National Adult Immunization Week Highlights the Need for Vaccination
Even healthy older adults are at increased risk for serious lung diseases.
(August 28, 2018) - HELENA, Mont.
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August 26 – 31 is National Adult Immunization Week, and the American Lung Association strongly promotes vaccination against potentially serious lung diseases such as Influenza and Pneumococcal Pneumonia.
Influenza, also known as the flu, is a potentially deadly virus that affects lungs. In the 2016-17 flu season, flu activity was reported from all but one county in Montana and 56 deaths were attributed to the flu. Both pneumococcal pneumonia and the flu are potentially serious infections that are among vaccine-preventable infectious diseases
“An estimated 40,000 to 50,000 adults in the United States die from vaccine-preventable infectious diseases or their complications each year,” said Dr. Albert Rizzo, Senior Medical Advisor at the American Lung Association. “Age alone increases the risk of serious lung infections for more than 47 million Americans over the age of 65, because the body’s immune system naturally weakens with age,”
Older adults and those with weakened immune systems or certain chronic health conditions – like asthma or chronic obstructive pulmonary disease (COPD) – are especially vulnerable to infectious disease.
Pneumococcal Pneumonia symptoms include high fever, excessive sweating and shaking chills, coughing, difficulty breathing, shortness of breath and chest pain. The Centers for Disease Control and Prevention’s Advisory Committee recommends that all adults 65 years or older receive pneumococcal vaccination.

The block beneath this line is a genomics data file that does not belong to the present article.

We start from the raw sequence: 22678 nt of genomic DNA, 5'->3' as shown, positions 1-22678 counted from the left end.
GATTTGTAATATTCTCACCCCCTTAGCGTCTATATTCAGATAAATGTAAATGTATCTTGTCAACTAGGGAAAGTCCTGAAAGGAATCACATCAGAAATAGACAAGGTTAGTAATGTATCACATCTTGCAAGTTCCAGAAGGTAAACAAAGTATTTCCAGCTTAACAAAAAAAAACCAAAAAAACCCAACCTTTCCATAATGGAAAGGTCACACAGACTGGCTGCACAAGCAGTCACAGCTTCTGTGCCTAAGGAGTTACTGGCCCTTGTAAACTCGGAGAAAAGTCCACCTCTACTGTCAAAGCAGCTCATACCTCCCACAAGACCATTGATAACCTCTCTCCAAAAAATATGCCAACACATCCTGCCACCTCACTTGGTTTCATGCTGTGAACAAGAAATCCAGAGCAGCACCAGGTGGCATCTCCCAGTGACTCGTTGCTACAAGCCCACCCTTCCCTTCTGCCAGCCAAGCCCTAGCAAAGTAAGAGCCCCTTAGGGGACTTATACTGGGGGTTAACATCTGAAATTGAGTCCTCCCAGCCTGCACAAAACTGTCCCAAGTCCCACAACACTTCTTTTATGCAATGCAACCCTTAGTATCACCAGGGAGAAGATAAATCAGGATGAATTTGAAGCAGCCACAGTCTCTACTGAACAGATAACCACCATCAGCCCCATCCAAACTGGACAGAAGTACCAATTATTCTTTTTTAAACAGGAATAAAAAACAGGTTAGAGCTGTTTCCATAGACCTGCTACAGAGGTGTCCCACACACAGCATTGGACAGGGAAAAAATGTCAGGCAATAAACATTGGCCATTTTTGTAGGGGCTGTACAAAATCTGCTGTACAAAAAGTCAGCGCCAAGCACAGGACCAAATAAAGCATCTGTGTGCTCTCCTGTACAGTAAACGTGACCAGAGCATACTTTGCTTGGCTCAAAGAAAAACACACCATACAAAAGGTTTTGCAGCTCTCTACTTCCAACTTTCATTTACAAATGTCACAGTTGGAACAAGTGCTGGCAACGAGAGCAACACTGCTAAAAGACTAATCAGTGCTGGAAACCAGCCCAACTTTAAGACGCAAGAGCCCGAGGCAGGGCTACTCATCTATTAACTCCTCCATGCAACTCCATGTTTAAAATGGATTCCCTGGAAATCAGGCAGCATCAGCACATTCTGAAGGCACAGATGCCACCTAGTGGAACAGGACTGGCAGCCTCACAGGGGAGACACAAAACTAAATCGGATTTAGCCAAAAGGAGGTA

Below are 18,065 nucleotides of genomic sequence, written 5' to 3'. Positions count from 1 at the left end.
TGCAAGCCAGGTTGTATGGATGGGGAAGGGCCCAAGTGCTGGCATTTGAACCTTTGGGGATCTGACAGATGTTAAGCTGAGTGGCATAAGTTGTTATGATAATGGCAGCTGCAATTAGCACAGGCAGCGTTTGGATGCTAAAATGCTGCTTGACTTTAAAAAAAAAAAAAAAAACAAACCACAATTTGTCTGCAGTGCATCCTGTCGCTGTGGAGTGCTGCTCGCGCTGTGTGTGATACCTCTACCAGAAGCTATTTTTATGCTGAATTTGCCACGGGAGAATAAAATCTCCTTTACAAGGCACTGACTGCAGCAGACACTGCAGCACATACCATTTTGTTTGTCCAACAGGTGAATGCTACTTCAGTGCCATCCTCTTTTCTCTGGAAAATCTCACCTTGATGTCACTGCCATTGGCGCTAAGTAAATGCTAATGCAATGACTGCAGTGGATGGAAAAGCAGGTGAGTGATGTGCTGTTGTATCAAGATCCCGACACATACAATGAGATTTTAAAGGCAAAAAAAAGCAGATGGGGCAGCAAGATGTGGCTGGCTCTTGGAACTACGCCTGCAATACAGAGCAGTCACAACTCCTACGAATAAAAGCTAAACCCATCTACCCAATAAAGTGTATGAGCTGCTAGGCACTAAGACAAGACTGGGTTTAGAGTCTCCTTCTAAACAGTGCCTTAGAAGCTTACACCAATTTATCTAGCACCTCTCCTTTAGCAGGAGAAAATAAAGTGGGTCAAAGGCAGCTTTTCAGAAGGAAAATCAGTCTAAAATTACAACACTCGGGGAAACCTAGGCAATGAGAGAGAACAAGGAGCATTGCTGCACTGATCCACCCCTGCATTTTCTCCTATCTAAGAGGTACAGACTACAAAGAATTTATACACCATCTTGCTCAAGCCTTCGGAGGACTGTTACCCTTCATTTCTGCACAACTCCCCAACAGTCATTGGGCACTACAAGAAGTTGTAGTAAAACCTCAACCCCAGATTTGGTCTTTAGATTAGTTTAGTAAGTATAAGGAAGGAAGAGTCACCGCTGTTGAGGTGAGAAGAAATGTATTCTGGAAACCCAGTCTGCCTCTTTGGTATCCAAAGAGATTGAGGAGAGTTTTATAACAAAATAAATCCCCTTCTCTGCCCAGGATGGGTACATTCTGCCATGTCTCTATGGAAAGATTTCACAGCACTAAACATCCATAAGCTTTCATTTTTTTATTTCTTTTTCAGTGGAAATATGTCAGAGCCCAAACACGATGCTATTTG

Influenza symptoms include fever, headache, muscle aches, a dry cough, sore throat and nasal congestion. Health officials recommend that everyone six months of age and older receive an influenza vaccination every year.
“It’s always better to help prevent a disease than to treat it after it occurs,” said Dr. Rizzo. “Vaccines are vital to helping to protect lung health, especially when it comes to influenza and pneumococcal pneumonia, which can potentially have a devastating impact on the lives of those whose lungs are already compromised by asthma, COPD and other chronic respiratory conditions.”
You can take an online quiz to assess your risk of pneumococcal pneumonia at Lung.org/pneumococcal, developed in partnership with Pfizer. And for more information about the flu, visit Lung.org/influenza or call the America Lung Association’s Lung HelpLine at 1-800-LUNGUSA.
About the American Lung Association
The American Lung Association is the leading organization working to save lives by improving lung health and preventing lung disease, through research, education and advocacy. The work of the American Lung Association is focused on four strategic imperatives: to defeat lung cancer; to improve the air we breathe; to reduce the burden of lung disease on individuals and their families; and to eliminate tobacco use and tobacco-related diseases. For more information about the American Lung Association, a holder of the coveted 4-star rating from Charity Navigator and a Gold-Level GuideStar Member, or to support the work it does, call 1-800-LUNGUSA (1-800-586-4872) or visit: Lung.org.
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